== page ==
4 Stars - Inspiring
In this inspiring story of “Seabiscuit,” the lives of three men and a horse, all battered yet not broken by life, come together in a caring community and triumph of spirit. The blending of history with fiction in Gary Ross’ film is an educational and entertaining feast. Based on the true story of the feisty bay thoroughbred who was rejected as a loser only to come back and beat the triple-crown winner, this film lifts the spirits of all who have ever been down and out.
This enhanced history lesson takes place in the years surrounding the stock-market crash of 1929. After experiencing high hopes and a booming economy, the sudden loss of jobs and fortunes devastated the lives of many Americans. Looking for renewed hope in their despair, people throughout our country were captivated by Seabiscuit’s drive to overcome the obstacles of his life. His struggle is paralleled with the lives of the three men who are brought together and begin to care for each other in the process of training Seabiscuit. It is their combined journey that creates this inspiring tale.
The first man is an enterprising man who creates an automobile empire. Beginning as a bicycle repairman, Charles Howard (Jeff Bridges) discovers an innate ability to motivate others, whether selling an automobile or selling a dream. When tragedy strikes his prosperous family and he loses his son and wife, Howard’s grief turns to thoroughbred racing as a distraction. What he finds instead is healing for his soul.
In a similar way, Tom Smith (Chris Cooper) is a horseman who has spent his life understanding and caring for horses. As the nation turned from horses to automobiles, Smith finds himself without work or a future when his care for a damaged horse brings him to Howard’s attention. In an encounter that describes the theme of the film, Howard understands why Smith has nursed back to health a horse that was going to be killed because of a fractured leg. When Howard questions him why, he explains: “You don’t throw a whole life away just ‘cause its banged up a little.” This philosophy applies to virtually everyone in the film and everyone in our nation during that time of history. Admiring his skills as well as his compassion, Howard hires Smith and together they search for a racing horse and a jockey.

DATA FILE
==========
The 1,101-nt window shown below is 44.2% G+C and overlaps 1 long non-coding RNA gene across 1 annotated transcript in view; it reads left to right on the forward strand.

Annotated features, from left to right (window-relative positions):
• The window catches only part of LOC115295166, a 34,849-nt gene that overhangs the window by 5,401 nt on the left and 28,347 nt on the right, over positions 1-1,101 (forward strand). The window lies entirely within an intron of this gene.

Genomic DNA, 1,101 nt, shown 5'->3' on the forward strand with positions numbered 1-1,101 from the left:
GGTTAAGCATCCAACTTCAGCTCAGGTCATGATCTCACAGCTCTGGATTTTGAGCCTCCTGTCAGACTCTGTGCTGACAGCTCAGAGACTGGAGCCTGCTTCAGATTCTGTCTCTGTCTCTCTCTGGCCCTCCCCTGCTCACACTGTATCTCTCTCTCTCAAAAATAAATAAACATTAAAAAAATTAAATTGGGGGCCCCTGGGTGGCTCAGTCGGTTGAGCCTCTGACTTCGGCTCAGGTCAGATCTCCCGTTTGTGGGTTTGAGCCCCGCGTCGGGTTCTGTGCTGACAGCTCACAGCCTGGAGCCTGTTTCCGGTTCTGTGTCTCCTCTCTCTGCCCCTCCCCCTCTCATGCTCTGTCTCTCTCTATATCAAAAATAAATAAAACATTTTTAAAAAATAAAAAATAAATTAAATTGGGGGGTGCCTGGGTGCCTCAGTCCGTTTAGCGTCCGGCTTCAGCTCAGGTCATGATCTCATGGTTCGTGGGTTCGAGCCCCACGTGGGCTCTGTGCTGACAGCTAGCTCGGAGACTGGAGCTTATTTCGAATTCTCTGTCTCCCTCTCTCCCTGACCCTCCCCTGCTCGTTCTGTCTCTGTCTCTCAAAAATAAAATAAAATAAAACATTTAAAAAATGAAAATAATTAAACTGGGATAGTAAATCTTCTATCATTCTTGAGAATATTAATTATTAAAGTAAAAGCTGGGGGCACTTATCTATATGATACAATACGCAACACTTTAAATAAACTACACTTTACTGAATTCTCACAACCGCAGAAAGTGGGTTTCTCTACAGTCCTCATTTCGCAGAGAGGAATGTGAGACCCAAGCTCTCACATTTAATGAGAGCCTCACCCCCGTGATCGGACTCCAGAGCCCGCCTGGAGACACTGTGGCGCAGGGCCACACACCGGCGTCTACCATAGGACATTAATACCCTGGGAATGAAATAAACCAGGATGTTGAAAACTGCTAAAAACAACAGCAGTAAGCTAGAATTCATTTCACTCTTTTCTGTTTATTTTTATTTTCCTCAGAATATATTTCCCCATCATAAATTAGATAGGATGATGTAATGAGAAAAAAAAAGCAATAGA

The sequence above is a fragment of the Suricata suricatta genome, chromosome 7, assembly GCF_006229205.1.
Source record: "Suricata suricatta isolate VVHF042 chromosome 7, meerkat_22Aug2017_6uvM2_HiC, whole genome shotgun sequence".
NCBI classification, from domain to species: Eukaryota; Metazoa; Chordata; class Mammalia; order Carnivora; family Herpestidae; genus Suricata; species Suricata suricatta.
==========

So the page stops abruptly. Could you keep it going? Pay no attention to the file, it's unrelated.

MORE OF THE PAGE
The jockey they find is Red Pollard (Tobey Maguire). The son of a proud and wealthy man who lost everything in the stock-market crash, Pollard is abandoned by his father and mother and left to fend for himself in the racing world. Justifying their abandonment by convincing themselves that their son has a “gift” with horses, Pollard never sees them again. The anger of his rejection drives Pollard through a series of jobs, fights and races as he attempts to find his way.
Too large to be a jockey, but a gifted and fearless rider, Pollard understands Seabiscuit’s pain and rage, so Smith and Howard hire Pollard to ride for them. The journey then plays out one of the most compelling portrayals of a “David and Goliath” story ever seen in horseracing history.
The attitude of many people when they face tragedy, changing culture and family rejection is to blame their failures on these powerful events. But the inspiration of this film is that it shows the way a group of broken people can come together in a supportive community and make the impossible happen.
- When Howard, Smith and Pollard are all sitting in church, the implication is that they were persons of faith. How did the film demonstrate their goodness and faith in the creation of their friendship and support of one another?
- When Pollard’s anger costs Howard and Smith the first race of Seabiscuit, Howard does not fire Pollard but instead reaches deep inside his soul and asks him why he is so angry. How is the care he exhibited different from the usual attitudes of people?
- When Howard discovers that Pollard is blind in one eye and cannot see a horse coming up on the outside, he does not fire him but repeats to Smith the adage he had said to him, “You don’t throw a whole life away just ‘cause its banged up a little.” Where do you think this philosophy comes from in Howard’s and Smith’s lives? Is it common today?
- Do you believe Howard’s decision of letting Pollard ride again even though he is afraid he may be thrown and killed was a wise or foolish decision? How did Howard’s loss of his son impact this decision? What do you think would have happened if he had been injured or killed?